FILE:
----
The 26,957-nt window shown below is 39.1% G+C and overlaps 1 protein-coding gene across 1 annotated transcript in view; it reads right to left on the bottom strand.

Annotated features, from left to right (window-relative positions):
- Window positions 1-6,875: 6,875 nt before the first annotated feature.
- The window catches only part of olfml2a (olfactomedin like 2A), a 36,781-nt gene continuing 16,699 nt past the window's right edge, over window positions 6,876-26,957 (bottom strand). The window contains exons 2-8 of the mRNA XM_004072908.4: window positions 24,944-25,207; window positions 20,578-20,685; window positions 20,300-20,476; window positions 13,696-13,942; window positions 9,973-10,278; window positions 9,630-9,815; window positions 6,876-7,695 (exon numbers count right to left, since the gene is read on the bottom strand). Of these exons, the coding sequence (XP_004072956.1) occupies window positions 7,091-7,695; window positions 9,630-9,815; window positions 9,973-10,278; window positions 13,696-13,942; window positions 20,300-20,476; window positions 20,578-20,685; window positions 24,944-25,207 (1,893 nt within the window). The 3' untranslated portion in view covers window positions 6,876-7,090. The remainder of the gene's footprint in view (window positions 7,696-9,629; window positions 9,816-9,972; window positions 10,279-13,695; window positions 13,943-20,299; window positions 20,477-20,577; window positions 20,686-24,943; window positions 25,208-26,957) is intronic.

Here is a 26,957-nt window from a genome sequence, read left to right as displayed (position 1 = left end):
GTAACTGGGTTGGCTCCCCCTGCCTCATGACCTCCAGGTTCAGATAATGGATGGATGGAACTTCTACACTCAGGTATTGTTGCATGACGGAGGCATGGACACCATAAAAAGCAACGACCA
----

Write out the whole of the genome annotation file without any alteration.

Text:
The 26,957-nt window shown below is 39.1% G+C and overlaps 1 protein-coding gene across 1 annotated transcript in view; it reads right to left on the bottom strand.

Annotated features, from left to right (window-relative positions):
- Window positions 1-6,875: 6,875 nt before the first annotated feature.
- The window catches only part of olfml2a (olfactomedin like 2A), a 36,781-nt gene continuing 16,699 nt past the window's right edge, over window positions 6,876-26,957 (bottom strand). The window contains exons 2-8 of the mRNA XM_004072908.4: window positions 24,944-25,207; window positions 20,578-20,685; window positions 20,300-20,476; window positions 13,696-13,942; window positions 9,973-10,278; window positions 9,630-9,815; window positions 6,876-7,695 (exon numbers count right to left, since the gene is read on the bottom strand). Of these exons, the coding sequence (XP_004072956.1) occupies window positions 7,091-7,695; window positions 9,630-9,815; window positions 9,973-10,278; window positions 13,696-13,942; window positions 20,300-20,476; window positions 20,578-20,685; window positions 24,944-25,207 (1,893 nt within the window). The 3' untranslated portion in view covers window positions 6,876-7,090. The remainder of the gene's footprint in view (window positions 7,696-9,629; window positions 9,816-9,972; window positions 10,279-13,695; window positions 13,943-20,299; window positions 20,477-20,577; window positions 20,686-24,943; window positions 25,208-26,957) is intronic.

Here is a 26,957-nt window from a genome sequence, read left to right as displayed (position 1 = left end):
GTAACTGGGTTGGCTCCCCCTGCCTCATGACCTCCAGGTTCAGATAATGGATGGATGGAACTTCTACACTCAGGTATTGTTGCATGACGGAGGCATGGACACCATAAAAAGCAACGACCA